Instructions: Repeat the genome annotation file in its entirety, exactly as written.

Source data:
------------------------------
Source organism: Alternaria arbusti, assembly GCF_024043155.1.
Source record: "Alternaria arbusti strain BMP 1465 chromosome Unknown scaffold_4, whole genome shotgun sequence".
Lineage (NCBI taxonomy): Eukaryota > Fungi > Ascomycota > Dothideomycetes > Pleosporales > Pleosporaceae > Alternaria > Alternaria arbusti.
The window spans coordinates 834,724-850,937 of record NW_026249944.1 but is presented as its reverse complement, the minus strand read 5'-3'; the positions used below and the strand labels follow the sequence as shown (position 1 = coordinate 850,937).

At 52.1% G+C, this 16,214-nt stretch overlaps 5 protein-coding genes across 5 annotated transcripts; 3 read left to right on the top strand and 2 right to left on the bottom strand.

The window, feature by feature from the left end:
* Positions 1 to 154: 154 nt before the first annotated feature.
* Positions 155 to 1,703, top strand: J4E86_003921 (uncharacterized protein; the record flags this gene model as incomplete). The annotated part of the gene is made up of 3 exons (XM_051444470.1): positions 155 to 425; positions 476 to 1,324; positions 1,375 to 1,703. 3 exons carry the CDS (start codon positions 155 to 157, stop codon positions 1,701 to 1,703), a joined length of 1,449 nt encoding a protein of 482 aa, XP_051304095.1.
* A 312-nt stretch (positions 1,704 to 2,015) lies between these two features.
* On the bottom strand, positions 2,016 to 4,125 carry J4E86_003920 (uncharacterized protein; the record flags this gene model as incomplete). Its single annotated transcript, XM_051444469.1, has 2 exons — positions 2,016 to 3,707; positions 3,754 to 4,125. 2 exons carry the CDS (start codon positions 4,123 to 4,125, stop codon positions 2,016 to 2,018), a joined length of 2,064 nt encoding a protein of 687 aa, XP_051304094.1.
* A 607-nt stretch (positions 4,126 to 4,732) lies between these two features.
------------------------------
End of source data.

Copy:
Source organism: Alternaria arbusti, assembly GCF_024043155.1.
Source record: "Alternaria arbusti strain BMP 1465 chromosome Unknown scaffold_4, whole genome shotgun sequence".
Lineage (NCBI taxonomy): Eukaryota > Fungi > Ascomycota > Dothideomycetes > Pleosporales > Pleosporaceae > Alternaria > Alternaria arbusti.
The window spans coordinates 834,724-850,937 of record NW_026249944.1 but is presented as its reverse complement, the minus strand read 5'-3'; the positions used below and the strand labels follow the sequence as shown (position 1 = coordinate 850,937).

At 52.1% G+C, this 16,214-nt stretch overlaps 5 protein-coding genes across 5 annotated transcripts; 3 read left to right on the top strand and 2 right to left on the bottom strand.

The window, feature by feature from the left end:
* Positions 1 to 154: 154 nt before the first annotated feature.
* Positions 155 to 1,703, top strand: J4E86_003921 (uncharacterized protein; the record flags this gene model as incomplete). The annotated part of the gene is made up of 3 exons (XM_051444470.1): positions 155 to 425; positions 476 to 1,324; positions 1,375 to 1,703. 3 exons carry the CDS (start codon positions 155 to 157, stop codon positions 1,701 to 1,703), a joined length of 1,449 nt encoding a protein of 482 aa, XP_051304095.1.
* A 312-nt stretch (positions 1,704 to 2,015) lies between these two features.
* On the bottom strand, positions 2,016 to 4,125 carry J4E86_003920 (uncharacterized protein; the record flags this gene model as incomplete). Its single annotated transcript, XM_051444469.1, has 2 exons — positions 2,016 to 3,707; positions 3,754 to 4,125. 2 exons carry the CDS (start codon positions 4,123 to 4,125, stop codon positions 2,016 to 2,018), a joined length of 2,064 nt encoding a protein of 687 aa, XP_051304094.1.
* A 607-nt stretch (positions 4,126 to 4,732) lies between these two features.